Julles Frederick Ballavoine

Jules Frederic Ballavoine was born in Paris in 1855 and died in 1901. He is considered a still-life, genre and landscape painter from the French school. He received his formal art training at the L’Ecole de Beaux-Arts under historical painter Isidore Alexandre Augustin Pils (1813-1875).

Ballavoine found incredible success as a painter of small Paris street scenes, which have been compared to those of Jean Beraud (1849-1910) and his exquisite small light filled still-lifes equal those of the traditional realist Edgar Degas (1834-1917) and closely relate to the supple simplicity of impressionist Henri Jean Theodore Fantin-Latour.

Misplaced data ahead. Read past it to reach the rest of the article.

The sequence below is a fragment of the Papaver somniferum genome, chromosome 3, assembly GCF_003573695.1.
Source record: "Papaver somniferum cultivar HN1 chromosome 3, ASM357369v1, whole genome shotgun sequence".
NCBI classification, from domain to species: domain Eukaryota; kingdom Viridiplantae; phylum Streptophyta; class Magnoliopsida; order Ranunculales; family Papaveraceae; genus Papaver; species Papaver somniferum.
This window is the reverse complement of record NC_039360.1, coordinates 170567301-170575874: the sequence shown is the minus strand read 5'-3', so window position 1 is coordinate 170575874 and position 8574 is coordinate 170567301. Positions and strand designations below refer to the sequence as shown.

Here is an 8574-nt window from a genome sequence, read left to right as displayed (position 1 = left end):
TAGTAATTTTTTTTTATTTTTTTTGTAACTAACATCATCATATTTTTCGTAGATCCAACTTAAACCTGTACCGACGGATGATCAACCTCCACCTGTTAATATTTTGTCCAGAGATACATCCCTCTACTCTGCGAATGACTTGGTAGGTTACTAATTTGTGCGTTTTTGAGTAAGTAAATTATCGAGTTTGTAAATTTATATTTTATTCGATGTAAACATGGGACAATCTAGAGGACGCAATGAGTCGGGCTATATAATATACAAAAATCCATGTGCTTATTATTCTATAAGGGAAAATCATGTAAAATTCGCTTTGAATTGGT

Jules-Frederic Ballavoine debuted at the Salon of 1877 with “le bouquet campagne.” At the Salon of 1882 with “Surprise”, “Le Marche aux fleurs” and “La Petite Bohemienne” and at the Salons of 1883 and 1886 with “Parmi les Rochers” and “Sur la Terrasse.” At the 1886 Paris Salon, Ballavoine and was awarded a medal for “La Seance Interrompue.” He also exhibited at the Salon of 1890 and 1897. He continued exhibiting his delicate still-lifes, portraits, Paris street scenes and historical genre paintings. All of his exhibitions received critical acclaim, which helped him become a very successful painter. His works can be found in private and public collections in both the United States and Europe.

Listed: Thieme-BeckerLexikon E. Benezit Index of Artists, Mallett Dictionnaire des Petits Maitres de la Peinture 1820-1920, Gerald Schurr

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